One day about 120,000 years ago, a few humans wandered along the shore of an ancient lake in what is now the Nefud Desert in Saudi Arabia. Within hours of passing through, the humans’ and animals’ footprints dried out and eventually fossilized.
The set of seven human footprints, found around an ancient dry lake in the northern region of Tabuk, are the earliest evidence of humans in the Arabian peninsula.
These ancient footsteps offer rare evidence of when and where early humans once inhabited the Arabian Peninsula.
“These are the first genuine human footprints of Arabia,”
“Footprints are a unique form of fossil evidence in that they provide snapshots in time, typically representing a few hours or days, a resolution we tend not to get from other records.”
– Archaeologist and team leader Michael Petraglia of the Max Planck Institute for the Science of Human History.
The researchers think the footprints belong to modern humans, on the basis of stature and mass inferred from them, rather than Neanderthals, who aren’t known to have been in the region at the time.
The Arabian Peninsula has long been considered the obvious route that early members of our species took as they trekked out of Africa and migrated to the Middle East and Eurasia.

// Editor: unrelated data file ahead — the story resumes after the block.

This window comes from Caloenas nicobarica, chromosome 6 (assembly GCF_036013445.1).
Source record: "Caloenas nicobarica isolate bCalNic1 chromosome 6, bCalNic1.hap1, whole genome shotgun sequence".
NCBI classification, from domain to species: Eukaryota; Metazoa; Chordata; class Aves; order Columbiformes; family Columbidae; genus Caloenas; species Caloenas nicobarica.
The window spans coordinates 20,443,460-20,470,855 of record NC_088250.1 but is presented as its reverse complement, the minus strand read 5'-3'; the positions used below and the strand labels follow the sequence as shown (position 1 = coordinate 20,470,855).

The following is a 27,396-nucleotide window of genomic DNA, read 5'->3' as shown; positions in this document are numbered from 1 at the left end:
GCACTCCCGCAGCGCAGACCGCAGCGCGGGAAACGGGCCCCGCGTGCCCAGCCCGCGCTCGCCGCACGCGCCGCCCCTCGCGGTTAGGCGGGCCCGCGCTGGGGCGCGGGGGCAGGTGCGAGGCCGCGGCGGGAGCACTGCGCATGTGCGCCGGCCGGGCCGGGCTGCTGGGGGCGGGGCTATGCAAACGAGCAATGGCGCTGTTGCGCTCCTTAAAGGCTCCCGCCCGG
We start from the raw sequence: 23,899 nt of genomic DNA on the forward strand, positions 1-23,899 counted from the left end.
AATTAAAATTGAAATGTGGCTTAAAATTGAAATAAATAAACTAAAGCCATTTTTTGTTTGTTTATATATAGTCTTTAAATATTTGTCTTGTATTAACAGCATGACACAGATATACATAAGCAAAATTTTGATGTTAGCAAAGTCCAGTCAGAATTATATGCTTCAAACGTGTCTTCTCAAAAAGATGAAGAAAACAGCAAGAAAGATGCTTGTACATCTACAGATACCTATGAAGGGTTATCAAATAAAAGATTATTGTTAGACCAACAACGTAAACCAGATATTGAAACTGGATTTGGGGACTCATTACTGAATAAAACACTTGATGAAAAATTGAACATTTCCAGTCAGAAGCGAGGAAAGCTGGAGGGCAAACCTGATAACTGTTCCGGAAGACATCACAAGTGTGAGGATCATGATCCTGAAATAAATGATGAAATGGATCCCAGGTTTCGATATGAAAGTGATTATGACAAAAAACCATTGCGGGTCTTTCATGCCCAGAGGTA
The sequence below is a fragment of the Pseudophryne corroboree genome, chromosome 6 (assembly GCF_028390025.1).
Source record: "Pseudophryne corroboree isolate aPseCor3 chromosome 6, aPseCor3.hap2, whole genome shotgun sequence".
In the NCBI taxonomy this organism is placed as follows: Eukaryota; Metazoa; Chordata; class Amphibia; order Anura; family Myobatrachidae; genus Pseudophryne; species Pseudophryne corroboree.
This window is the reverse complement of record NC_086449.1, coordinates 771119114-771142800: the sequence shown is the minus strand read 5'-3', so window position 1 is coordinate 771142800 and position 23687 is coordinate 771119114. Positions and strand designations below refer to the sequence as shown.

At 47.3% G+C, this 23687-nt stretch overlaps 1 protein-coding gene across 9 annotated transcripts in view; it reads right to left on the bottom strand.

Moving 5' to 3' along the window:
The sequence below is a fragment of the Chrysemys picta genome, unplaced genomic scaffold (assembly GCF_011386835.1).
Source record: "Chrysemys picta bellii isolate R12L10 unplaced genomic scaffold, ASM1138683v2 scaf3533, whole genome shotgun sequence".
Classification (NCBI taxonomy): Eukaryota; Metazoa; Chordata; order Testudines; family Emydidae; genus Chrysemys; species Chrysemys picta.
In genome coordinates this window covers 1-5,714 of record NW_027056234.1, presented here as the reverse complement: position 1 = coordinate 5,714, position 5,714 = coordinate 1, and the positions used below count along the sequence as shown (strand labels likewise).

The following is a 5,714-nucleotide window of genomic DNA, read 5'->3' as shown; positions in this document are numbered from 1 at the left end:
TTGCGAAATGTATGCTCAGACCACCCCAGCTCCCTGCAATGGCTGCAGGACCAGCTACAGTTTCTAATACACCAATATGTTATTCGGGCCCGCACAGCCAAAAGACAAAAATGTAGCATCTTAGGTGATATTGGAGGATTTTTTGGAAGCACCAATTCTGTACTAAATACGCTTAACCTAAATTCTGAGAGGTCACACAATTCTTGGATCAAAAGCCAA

Stone tools have suggested ancient humans explored the Arabian Peninsula at various times in prehistory when the climate was wetter, it was once the Fertile Crescent after all.
Yet, researchers have only found a single human finger bone dating to 88,000 years to prove modern humans. The footprints were found during an archaeological survey at the Alathar deposit, a former lake in the western Nefud Desert of Saudi Arabia. Researchers dated the sediments with optically stimulated luminescence, which produced the date range between 112,000 and 121,000 years ago.
Footprints of elephants and other animals were also identified alongside 233 fossils. The new research published in Science Advances describes the discovery of these fossilized footprints, of which at least seven could be linked to humans, specifically Homo sapiens.
Mathew Stewart et al. Human footprints provide snapshot of last interglacial ecology in the Arabian interior DOI: 10.1126/sciadv.aba8940